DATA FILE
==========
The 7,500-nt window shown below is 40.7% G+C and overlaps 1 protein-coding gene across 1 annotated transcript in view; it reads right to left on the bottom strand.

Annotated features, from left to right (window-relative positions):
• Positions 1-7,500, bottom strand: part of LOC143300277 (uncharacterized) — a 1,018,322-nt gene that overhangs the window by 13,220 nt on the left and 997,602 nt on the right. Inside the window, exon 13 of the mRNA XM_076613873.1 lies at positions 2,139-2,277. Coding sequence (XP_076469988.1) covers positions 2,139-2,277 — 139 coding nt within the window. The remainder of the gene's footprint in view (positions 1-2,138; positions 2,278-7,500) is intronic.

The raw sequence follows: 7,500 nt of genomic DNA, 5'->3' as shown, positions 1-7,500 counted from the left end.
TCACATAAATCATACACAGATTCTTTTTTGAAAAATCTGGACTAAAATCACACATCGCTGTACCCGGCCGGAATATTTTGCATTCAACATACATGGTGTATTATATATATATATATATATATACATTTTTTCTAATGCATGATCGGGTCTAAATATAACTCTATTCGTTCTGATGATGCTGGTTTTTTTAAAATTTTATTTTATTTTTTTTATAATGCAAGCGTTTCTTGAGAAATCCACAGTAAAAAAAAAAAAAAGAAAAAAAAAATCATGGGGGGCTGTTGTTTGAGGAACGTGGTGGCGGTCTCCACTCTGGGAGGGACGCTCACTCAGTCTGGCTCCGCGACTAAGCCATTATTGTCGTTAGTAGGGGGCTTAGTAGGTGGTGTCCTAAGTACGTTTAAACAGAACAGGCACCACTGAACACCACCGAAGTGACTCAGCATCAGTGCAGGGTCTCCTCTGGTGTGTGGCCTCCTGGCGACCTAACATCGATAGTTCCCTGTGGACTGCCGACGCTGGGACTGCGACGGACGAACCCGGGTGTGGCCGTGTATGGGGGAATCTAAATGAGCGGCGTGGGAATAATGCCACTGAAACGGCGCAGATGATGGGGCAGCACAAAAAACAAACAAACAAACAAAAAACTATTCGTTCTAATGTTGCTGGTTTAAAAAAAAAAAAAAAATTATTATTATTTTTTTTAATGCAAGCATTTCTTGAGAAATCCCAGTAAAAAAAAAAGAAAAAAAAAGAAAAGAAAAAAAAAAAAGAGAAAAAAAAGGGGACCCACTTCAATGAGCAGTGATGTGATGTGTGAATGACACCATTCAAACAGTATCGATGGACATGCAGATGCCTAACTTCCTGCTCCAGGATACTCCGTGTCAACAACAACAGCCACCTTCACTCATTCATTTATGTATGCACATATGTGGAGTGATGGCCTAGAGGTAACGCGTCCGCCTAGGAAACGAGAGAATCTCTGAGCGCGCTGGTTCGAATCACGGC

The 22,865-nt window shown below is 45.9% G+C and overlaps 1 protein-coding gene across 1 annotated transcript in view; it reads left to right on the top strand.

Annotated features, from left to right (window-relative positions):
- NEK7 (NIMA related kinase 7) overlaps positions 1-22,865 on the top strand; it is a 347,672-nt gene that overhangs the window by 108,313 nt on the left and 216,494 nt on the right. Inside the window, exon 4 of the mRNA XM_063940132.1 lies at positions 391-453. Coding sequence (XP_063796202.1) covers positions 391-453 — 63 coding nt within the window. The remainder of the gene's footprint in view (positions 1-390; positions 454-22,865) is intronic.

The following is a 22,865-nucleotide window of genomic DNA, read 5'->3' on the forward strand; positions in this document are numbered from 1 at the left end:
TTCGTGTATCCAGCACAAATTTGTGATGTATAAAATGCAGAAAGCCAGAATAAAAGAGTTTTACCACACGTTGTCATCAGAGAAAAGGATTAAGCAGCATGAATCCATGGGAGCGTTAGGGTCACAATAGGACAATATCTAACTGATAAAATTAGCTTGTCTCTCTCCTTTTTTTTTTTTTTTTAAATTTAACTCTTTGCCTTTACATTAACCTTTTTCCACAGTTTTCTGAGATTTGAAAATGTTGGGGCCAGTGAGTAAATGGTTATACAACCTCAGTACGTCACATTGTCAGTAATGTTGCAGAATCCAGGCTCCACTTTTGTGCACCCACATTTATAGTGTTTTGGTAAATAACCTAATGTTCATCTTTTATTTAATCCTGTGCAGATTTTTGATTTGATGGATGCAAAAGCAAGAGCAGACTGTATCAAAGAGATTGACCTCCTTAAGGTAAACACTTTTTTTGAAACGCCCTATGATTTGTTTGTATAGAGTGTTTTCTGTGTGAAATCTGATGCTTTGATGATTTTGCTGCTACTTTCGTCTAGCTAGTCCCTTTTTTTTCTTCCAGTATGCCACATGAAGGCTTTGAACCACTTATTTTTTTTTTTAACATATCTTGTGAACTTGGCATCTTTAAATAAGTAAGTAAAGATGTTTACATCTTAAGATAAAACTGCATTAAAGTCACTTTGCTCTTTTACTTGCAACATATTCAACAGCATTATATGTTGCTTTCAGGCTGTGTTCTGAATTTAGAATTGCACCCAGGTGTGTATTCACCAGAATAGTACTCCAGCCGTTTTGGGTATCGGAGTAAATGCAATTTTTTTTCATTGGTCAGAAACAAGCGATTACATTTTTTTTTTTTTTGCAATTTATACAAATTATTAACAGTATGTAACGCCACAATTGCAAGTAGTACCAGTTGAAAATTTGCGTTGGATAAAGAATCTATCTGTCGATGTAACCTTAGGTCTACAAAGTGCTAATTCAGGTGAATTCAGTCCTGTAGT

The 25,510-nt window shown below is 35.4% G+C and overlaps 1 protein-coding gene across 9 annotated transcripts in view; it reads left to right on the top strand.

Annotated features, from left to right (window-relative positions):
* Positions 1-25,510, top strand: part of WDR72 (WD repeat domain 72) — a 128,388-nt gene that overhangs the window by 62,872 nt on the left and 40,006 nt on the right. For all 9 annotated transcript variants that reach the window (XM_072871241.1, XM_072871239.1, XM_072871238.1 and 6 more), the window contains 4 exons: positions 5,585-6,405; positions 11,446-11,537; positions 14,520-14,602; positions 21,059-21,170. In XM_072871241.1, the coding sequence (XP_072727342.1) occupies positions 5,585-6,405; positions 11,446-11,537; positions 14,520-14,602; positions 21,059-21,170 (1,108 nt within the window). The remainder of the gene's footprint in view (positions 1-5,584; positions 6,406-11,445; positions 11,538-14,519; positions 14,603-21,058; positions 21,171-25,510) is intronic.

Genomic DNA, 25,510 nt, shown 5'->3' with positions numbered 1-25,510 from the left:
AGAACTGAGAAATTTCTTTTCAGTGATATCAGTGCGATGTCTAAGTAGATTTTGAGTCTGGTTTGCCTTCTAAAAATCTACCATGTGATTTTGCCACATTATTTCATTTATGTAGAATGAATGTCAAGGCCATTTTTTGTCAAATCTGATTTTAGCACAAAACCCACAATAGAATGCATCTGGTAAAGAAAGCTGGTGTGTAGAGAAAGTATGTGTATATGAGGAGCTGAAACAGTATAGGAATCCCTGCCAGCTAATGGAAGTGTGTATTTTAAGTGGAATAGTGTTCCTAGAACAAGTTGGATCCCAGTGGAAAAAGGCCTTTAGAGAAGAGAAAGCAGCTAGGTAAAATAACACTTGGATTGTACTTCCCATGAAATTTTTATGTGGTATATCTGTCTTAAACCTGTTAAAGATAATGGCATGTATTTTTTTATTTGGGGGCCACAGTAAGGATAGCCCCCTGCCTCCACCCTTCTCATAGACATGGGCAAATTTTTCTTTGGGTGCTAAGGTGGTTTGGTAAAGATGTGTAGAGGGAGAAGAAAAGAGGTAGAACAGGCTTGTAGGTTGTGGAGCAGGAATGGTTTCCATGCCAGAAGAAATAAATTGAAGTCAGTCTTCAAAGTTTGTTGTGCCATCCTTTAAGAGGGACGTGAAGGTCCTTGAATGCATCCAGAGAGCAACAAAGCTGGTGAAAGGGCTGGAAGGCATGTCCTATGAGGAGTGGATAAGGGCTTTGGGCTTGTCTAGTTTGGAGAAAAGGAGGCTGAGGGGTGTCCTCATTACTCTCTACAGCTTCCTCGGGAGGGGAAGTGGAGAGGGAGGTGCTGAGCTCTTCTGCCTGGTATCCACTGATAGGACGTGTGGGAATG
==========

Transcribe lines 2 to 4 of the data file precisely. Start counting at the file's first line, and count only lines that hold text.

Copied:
Annotated features, from left to right (window-relative positions):
• Positions 1-7,500, bottom strand: part of LOC143300277 (uncharacterized) — a 1,018,322-nt gene that overhangs the window by 13,220 nt on the left and 997,602 nt on the right. Inside the window, exon 13 of the mRNA XM_076613873.1 lies at positions 2,139-2,277. Coding sequence (XP_076469988.1) covers positions 2,139-2,277 — 139 coding nt within the window. The remainder of the gene's footprint in view (positions 1-2,138; positions 2,278-7,500) is intronic.

The raw sequence follows: 7,500 nt of genomic DNA, 5'->3' as shown, positions 1-7,500 counted from the left end.